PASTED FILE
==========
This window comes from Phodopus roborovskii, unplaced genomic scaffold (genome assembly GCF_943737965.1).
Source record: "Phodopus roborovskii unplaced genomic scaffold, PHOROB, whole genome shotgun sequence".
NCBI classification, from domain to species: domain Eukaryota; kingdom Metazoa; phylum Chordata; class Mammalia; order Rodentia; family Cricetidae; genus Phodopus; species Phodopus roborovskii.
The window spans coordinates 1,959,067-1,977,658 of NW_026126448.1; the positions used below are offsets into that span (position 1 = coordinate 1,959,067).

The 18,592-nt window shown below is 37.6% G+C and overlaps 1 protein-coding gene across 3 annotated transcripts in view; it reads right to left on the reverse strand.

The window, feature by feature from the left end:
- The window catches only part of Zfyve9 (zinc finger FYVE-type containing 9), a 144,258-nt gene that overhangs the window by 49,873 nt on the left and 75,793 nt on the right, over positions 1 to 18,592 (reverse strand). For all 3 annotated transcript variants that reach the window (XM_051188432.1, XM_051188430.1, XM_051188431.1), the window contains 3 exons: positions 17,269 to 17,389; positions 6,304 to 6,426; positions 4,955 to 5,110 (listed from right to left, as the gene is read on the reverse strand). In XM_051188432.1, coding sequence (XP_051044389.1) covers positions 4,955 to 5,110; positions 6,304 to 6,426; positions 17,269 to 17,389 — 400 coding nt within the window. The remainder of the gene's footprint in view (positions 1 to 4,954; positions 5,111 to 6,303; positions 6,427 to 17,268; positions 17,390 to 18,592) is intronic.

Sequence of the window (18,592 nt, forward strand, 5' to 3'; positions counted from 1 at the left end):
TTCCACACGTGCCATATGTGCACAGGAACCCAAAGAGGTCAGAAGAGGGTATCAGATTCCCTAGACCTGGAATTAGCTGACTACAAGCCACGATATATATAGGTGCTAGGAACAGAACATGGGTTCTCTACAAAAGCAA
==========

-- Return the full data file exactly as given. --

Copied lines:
This window comes from Phodopus roborovskii, unplaced genomic scaffold (genome assembly GCF_943737965.1).
Source record: "Phodopus roborovskii unplaced genomic scaffold, PHOROB, whole genome shotgun sequence".
NCBI classification, from domain to species: domain Eukaryota; kingdom Metazoa; phylum Chordata; class Mammalia; order Rodentia; family Cricetidae; genus Phodopus; species Phodopus roborovskii.
The window spans coordinates 1,959,067-1,977,658 of NW_026126448.1; the positions used below are offsets into that span (position 1 = coordinate 1,959,067).

The 18,592-nt window shown below is 37.6% G+C and overlaps 1 protein-coding gene across 3 annotated transcripts in view; it reads right to left on the reverse strand.

The window, feature by feature from the left end:
- The window catches only part of Zfyve9 (zinc finger FYVE-type containing 9), a 144,258-nt gene that overhangs the window by 49,873 nt on the left and 75,793 nt on the right, over positions 1 to 18,592 (reverse strand). For all 3 annotated transcript variants that reach the window (XM_051188432.1, XM_051188430.1, XM_051188431.1), the window contains 3 exons: positions 17,269 to 17,389; positions 6,304 to 6,426; positions 4,955 to 5,110 (listed from right to left, as the gene is read on the reverse strand). In XM_051188432.1, coding sequence (XP_051044389.1) covers positions 4,955 to 5,110; positions 6,304 to 6,426; positions 17,269 to 17,389 — 400 coding nt within the window. The remainder of the gene's footprint in view (positions 1 to 4,954; positions 5,111 to 6,303; positions 6,427 to 17,268; positions 17,390 to 18,592) is intronic.

Sequence of the window (18,592 nt, forward strand, 5' to 3'; positions counted from 1 at the left end):
TTCCACACGTGCCATATGTGCACAGGAACCCAAAGAGGTCAGAAGAGGGTATCAGATTCCCTAGACCTGGAATTAGCTGACTACAAGCCACGATATATATAGGTGCTAGGAACAGAACATGGGTTCTCTACAAAAGCAA